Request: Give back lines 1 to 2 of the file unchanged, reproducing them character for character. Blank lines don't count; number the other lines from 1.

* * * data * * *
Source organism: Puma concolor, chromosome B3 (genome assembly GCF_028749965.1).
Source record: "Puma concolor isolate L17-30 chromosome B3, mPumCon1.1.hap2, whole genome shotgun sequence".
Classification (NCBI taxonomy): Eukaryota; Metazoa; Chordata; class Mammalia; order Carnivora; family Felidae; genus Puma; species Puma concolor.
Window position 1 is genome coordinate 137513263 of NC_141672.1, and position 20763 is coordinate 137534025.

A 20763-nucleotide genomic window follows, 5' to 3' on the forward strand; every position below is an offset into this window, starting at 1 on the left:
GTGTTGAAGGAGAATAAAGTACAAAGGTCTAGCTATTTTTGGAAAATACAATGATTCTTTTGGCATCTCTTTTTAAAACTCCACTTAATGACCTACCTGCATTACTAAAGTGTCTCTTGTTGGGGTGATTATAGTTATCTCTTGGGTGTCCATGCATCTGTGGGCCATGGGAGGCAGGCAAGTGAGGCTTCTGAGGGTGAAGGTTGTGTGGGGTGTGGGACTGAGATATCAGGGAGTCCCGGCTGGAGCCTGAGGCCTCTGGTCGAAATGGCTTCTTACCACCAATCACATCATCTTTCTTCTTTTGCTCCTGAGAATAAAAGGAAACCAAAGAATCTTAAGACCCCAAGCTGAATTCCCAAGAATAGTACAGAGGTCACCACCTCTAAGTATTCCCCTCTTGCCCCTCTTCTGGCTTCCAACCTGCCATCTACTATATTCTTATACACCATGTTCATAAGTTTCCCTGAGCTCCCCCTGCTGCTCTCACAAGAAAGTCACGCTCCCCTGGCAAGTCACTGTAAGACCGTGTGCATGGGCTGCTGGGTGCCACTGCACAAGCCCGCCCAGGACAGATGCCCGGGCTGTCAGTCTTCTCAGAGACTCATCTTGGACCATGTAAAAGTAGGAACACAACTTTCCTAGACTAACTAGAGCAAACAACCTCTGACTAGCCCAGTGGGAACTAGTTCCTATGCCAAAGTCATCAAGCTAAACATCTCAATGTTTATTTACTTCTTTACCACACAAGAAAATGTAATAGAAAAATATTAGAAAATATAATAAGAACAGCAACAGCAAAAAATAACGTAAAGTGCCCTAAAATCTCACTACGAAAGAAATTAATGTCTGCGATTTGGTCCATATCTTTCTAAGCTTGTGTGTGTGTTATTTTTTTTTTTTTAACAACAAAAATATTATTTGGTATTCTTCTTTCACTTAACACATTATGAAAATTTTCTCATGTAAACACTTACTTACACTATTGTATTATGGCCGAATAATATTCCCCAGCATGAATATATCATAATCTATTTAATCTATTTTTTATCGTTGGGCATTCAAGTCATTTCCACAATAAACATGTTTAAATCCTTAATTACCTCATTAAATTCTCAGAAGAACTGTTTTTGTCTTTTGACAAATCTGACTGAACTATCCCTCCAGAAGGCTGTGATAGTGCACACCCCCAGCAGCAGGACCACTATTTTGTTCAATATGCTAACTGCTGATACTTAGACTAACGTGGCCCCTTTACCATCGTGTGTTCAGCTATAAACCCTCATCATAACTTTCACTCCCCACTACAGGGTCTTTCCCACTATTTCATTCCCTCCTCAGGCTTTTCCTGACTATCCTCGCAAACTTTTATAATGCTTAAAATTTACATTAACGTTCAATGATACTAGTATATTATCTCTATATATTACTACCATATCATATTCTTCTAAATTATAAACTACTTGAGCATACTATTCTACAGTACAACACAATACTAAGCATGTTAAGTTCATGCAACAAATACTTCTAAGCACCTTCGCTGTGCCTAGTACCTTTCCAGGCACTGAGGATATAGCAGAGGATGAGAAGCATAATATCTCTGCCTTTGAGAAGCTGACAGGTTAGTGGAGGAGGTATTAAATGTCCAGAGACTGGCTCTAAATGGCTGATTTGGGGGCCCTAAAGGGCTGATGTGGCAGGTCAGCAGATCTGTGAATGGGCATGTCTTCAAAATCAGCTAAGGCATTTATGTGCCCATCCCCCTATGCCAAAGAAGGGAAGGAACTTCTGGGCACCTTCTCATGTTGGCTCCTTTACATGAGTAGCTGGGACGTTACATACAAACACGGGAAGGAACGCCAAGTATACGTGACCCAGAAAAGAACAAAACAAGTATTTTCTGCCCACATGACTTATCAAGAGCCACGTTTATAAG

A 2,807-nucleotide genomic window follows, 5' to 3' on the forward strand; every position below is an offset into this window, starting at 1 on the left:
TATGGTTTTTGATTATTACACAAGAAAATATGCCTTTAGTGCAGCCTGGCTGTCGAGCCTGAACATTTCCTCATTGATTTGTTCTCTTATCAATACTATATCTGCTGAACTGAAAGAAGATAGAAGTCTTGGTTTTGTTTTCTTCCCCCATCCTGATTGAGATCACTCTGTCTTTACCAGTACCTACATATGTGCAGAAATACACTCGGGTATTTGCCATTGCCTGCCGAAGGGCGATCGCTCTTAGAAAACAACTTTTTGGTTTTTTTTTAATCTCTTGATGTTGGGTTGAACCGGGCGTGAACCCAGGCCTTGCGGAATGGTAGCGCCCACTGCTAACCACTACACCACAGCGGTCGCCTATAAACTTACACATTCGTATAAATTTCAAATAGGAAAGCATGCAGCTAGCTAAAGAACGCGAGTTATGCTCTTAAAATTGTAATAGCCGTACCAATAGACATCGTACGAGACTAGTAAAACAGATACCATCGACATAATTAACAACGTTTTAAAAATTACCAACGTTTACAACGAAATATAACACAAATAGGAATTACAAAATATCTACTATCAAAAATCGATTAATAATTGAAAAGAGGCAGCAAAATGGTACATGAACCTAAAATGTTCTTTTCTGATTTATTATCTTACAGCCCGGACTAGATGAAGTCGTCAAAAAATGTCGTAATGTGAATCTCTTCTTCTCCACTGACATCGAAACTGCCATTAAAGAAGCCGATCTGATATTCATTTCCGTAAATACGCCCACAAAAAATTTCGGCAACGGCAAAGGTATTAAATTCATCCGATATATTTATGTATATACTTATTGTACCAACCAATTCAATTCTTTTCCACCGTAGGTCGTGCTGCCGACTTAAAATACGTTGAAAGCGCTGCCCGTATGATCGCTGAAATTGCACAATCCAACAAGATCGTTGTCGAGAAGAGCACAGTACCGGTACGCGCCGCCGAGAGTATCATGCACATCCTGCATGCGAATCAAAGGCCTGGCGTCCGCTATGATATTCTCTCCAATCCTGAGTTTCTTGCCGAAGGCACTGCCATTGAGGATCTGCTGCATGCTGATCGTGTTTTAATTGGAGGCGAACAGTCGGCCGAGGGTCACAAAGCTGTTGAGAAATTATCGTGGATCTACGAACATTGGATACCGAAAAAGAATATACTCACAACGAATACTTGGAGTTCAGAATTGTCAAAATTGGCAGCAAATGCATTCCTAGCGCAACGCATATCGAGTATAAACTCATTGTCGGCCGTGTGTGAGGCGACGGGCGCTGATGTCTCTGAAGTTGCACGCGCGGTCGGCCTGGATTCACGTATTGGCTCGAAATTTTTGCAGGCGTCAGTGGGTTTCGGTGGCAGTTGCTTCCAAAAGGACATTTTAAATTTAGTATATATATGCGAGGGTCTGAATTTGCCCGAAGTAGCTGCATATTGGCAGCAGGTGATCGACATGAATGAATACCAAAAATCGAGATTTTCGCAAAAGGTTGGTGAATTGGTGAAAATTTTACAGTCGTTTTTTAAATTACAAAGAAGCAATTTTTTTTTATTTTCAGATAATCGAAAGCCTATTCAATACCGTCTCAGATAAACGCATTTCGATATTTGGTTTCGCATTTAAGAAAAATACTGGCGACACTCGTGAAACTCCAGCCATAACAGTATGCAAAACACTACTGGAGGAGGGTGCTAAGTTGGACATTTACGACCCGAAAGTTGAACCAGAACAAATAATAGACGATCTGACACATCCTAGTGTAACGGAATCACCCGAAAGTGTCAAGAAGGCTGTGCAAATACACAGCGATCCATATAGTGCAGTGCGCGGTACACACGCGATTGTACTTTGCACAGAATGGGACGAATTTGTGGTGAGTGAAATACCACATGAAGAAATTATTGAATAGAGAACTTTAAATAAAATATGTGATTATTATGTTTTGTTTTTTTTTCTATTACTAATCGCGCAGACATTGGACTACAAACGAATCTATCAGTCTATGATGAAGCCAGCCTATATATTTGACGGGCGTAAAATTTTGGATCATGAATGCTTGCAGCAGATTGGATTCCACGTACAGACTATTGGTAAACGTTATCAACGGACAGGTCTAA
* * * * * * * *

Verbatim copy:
Source organism: Puma concolor, chromosome B3 (genome assembly GCF_028749965.1).
Source record: "Puma concolor isolate L17-30 chromosome B3, mPumCon1.1.hap2, whole genome shotgun sequence".